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Revenue flowing through pipe makes cable attractive

By: Kathleen Gallagher, Milwaukee Journal Sentinel

For skeptical investors, two words describe cable's value: dumb pipe.

For Ann Miletti, cable provides more.

"They've become companies that have multiple revenue streams coming from customers," said Miletti, manager of the Wells Fargo Advantage Common Stock Fund. "Growth has slowed, but they're companies that grew through the recession and we think there's more growth potential."

Whether it's digital cable, high speed data, telephone, or even advertising, cable operators are collecting on a variety of products and services. They're also expanding from their traditional base of residential customers to small-and medium-sized commercial customers, Miletti said.

The commercial business opportunities and potential advertising revenue growth as the recession ends should drive earnings, she said.

Cable operators also are spending less on laying cable, Miletti said. Declining capital spending is driving more cable operators to pay dividends, and most of their stock prices are attractive, based on earnings and cash flow multiples, she said.

Here are two names Miletti has in the Wells Fargo Advantage Common Stock Fund:

Cablevision Systems Corp. (CVC, $23.39), Bethpage, NY, is a telecommunications, media and entertainment company.It is spinning off its non-cable businesses, which include Madison Square Garden and its sports teams, the New York Knicks, Rangers, and Liberty, New York's Radio City Music Hall, the Chicago Theater and other properties. Its shares have traded as high as $27.02 and as low as $9.34 in the last 52 weeks.

"Their point is to highlight the value in the entertainment piece of the business - we think it will highlight the value in the cable operating business," Miletti said.

Time Warner Cable Inc. (TWC, $41.28), New York, provides video, data and voice service to residential and commercial customers in the U.S. Its shares have traded as high as $43.13 and as low as $20.19 in the last 52 weeks.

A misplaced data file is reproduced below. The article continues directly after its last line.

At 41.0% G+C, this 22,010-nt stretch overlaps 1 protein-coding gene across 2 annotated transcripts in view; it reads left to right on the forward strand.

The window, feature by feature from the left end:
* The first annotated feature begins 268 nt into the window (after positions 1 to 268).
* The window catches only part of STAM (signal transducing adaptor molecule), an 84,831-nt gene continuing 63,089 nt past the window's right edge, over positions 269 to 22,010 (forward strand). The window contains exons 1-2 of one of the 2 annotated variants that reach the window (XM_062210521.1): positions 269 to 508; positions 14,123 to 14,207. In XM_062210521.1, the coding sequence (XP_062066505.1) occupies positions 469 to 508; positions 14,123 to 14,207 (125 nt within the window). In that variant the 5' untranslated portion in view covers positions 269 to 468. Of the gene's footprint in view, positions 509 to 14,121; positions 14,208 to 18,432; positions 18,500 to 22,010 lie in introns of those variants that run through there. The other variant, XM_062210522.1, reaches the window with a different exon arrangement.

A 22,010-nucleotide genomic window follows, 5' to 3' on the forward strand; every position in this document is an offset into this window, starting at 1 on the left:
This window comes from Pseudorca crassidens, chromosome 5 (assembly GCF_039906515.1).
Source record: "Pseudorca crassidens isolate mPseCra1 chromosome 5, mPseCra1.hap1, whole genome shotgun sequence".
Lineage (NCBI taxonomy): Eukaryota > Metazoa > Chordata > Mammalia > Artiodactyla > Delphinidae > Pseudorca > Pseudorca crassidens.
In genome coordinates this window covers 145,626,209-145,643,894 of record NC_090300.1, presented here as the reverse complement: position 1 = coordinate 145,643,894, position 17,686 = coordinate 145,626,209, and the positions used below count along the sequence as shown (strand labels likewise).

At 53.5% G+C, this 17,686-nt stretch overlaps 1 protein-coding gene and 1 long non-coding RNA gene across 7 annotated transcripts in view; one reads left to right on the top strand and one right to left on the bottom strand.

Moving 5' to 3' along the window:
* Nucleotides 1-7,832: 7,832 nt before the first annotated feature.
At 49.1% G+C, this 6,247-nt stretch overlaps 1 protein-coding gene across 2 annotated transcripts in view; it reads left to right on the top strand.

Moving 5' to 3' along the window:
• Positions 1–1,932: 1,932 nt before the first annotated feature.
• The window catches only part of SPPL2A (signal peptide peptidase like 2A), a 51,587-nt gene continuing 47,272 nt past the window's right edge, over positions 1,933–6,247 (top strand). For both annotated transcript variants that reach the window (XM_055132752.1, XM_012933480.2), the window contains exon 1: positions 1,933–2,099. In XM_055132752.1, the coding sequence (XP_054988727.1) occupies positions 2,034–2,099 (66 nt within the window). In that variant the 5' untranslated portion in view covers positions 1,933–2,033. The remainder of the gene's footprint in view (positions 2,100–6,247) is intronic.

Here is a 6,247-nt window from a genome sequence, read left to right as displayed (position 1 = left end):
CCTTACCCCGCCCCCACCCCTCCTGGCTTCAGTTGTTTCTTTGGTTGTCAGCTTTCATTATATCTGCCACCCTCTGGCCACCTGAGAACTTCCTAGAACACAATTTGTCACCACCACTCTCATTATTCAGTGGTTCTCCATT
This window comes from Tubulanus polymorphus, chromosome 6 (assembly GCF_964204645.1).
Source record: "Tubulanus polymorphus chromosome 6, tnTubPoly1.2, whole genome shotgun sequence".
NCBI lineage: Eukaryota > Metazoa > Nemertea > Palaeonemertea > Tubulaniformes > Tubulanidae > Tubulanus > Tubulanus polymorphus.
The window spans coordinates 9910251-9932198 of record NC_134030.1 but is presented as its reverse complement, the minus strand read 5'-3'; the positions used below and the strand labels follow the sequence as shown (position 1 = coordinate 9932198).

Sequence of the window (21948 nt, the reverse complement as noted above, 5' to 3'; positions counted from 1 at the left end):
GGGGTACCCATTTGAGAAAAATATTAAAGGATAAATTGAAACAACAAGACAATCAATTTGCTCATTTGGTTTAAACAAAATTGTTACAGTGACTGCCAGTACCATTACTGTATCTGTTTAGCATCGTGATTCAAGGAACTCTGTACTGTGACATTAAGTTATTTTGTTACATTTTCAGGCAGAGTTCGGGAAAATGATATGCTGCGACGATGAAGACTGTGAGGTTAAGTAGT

It's very clear Time Warner Cable is focused on, and has good opportunities in, the commercial telephone market, Miletti said.

The company's shares are trading at about 5.5 times cash flow, in the low end of their historical range and below their average of eight times, she said. Cablevision is paying a dividend and Time Warner Cable appears poised to begin paying one soon, said Chris Miller, an analyst on Miletti's fund.

Free TV programming on the Internet is growing, but Time Warner Cable has a new program called "TV Everywhere" that allows content providers to deliver to mobile devices, but only for cable subscribers, Miller said.

"TV Everywhere still allows cable operators to be everywhere for the future," Miletti said.

The biggest risk associated with these shares is the possibility of another dip into recession, Miletti said. There's also the threat of more government regulation, she said.

Miletti and her team typically buy stocks at a 50% to 60% discount to what they calculate is their private market value, or the price an outside buyer might pay for the company. Time Warner Cable shares are trading well below their estimated private market value, Miletti said.


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